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of similar phenomena in connection with some of the large tongues of ice which are protruded from the great " inland ice" of Greenland. He says: "The rubbing of the glacier (Bowdoin Glacier) against the shoulders of rock projecting from the side of the valley gave opportunity for observing some of the special phenomena of such situations. At one point the process of ' plucking' was well indicated (though not actually observed) on the lee-slope of a spur of gneissoid rock. Blocks ranging up to three or four feet in width and length, and one or two feet in thickness had been detached in considerable numbers. The process involved much breaking and bruising with relatively little wear. Corners and angles were broken off, and heavy bruise marks were observed both on the blocks and on the sides and edges of the cavities from which they had been removed. At some points considerable crushed rock was observed. On the other hand, systematic grooves and striae were not abundant nor pronounced. The dynamic impression given was that of a forceful tearing out of blocks by the action of a relatively rigid agency, which did not press the blocks hard upon the leeslope after their removal."

It is clear, then, that under existing glaciers and ice-fields rocks are sometimes smoothed and polished, sometimes crushed and shattered. The pressure of the ice tends to disrupt rock-masses, which yield or resist according to their character and structure, and fragments detached must often serve as wedges to dislocate and detach others. Nor can it be doubted that the rocky bed of a glacier is also attacked by frost. The constant outflow of water shows that infraglacial melting goes on all the year round. The temperature at the bottom of the ice oscillates about the freezing-point, and as a glacier flows on its way thawing and freezing must be continually taking place. In this way joints are no doubt opened, rock-masses loosened, and larger and smaller fragments become more readily plucked and dragged out of place.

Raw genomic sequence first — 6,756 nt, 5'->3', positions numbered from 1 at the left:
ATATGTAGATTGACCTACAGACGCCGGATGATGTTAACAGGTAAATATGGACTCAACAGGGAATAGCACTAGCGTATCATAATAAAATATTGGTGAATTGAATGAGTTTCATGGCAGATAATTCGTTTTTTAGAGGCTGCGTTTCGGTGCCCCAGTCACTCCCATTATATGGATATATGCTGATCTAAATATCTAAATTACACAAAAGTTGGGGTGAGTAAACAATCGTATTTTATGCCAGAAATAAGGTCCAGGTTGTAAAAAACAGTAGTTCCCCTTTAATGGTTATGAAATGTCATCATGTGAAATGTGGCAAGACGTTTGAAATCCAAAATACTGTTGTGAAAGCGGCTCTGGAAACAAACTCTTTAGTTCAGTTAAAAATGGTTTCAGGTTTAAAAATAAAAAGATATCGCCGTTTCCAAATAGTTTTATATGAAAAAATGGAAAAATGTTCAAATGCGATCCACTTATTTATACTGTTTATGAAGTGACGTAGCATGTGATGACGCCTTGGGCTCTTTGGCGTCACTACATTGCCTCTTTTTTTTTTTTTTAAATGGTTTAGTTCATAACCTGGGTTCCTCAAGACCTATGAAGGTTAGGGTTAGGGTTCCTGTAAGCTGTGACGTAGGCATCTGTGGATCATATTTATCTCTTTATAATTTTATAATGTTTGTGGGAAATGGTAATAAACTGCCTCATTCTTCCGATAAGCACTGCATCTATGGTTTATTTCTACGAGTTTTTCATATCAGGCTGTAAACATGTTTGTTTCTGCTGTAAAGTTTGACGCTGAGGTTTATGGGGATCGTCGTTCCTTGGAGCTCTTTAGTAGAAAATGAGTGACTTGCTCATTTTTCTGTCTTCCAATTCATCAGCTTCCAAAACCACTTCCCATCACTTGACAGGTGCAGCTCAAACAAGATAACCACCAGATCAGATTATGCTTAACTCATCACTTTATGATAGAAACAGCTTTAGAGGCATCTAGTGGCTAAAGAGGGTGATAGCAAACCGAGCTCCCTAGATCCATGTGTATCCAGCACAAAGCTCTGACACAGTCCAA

We cannot, therefore, hesitate to conclude that ice in motion, whether in the form of glaciers or of icecaps, is a powerful agent of erosion. It not only abrades and smooths, but breaks up and quarries the rocks over which it flows, and the ddbris thus obtained constitutes the true ground-moraine.

2. Geological action of prehistoric glaciers. Geologists rightly insist upon the potency of river-erosion. The study of modern denudation has quite convinced them that valleys can be and have been excavated by running water. In proof of this they point not only to the present action of rivers—to the rate of transport of sediment—but to the immense accumulations formed by river-action in prehistoric times. The broad alluvial plains of river-valleys, the great deltas which encroach upon the sea, the wide stretches of flat lands occupying the sites of silted-up lakes, are all cited as evidence of the potency of running water as a producer and transporter of sediment. So in like manner the glacialist appeals to far-extended accumulations of ground-moraines as proof of the efficiency of flowing ice as an agent of erosion and transport.